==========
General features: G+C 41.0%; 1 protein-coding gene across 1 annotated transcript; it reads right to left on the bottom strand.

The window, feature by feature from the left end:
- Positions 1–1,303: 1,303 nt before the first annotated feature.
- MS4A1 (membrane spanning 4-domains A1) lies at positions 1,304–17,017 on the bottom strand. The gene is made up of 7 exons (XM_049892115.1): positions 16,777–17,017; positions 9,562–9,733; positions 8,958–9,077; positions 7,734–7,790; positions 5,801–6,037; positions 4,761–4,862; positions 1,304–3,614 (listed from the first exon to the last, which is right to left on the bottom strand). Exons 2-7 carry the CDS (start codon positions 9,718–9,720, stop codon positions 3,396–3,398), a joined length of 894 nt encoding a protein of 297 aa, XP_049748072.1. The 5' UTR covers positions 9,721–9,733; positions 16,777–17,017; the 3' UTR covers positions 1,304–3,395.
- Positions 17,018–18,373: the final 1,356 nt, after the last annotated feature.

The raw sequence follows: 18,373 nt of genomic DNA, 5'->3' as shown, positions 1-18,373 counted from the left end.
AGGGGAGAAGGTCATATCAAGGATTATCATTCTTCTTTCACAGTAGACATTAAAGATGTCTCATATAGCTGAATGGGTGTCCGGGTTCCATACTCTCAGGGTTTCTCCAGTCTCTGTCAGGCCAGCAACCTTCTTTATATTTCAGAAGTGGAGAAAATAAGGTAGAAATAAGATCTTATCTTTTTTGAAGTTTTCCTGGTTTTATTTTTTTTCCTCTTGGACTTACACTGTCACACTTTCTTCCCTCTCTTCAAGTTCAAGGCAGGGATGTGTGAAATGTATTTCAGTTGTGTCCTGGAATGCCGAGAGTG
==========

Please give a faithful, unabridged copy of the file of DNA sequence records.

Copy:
General features: G+C 41.0%; 1 protein-coding gene across 1 annotated transcript; it reads right to left on the bottom strand.

The window, feature by feature from the left end:
- Positions 1–1,303: 1,303 nt before the first annotated feature.
- MS4A1 (membrane spanning 4-domains A1) lies at positions 1,304–17,017 on the bottom strand. The gene is made up of 7 exons (XM_049892115.1): positions 16,777–17,017; positions 9,562–9,733; positions 8,958–9,077; positions 7,734–7,790; positions 5,801–6,037; positions 4,761–4,862; positions 1,304–3,614 (listed from the first exon to the last, which is right to left on the bottom strand). Exons 2-7 carry the CDS (start codon positions 9,718–9,720, stop codon positions 3,396–3,398), a joined length of 894 nt encoding a protein of 297 aa, XP_049748072.1. The 5' UTR covers positions 9,721–9,733; positions 16,777–17,017; the 3' UTR covers positions 1,304–3,395.
- Positions 17,018–18,373: the final 1,356 nt, after the last annotated feature.

The raw sequence follows: 18,373 nt of genomic DNA, 5'->3' as shown, positions 1-18,373 counted from the left end.
AGGGGAGAAGGTCATATCAAGGATTATCATTCTTCTTTCACAGTAGACATTAAAGATGTCTCATATAGCTGAATGGGTGTCCGGGTTCCATACTCTCAGGGTTTCTCCAGTCTCTGTCAGGCCAGCAACCTTCTTTATATTTCAGAAGTGGAGAAAATAAGGTAGAAATAAGATCTTATCTTTTTTGAAGTTTTCCTGGTTTTATTTTTTTTCCTCTTGGACTTACACTGTCACACTTTCTTCCCTCTCTTCAAGTTCAAGGCAGGGATGTGTGAAATGTATTTCAGTTGTGTCCTGGAATGCCGAGAGTG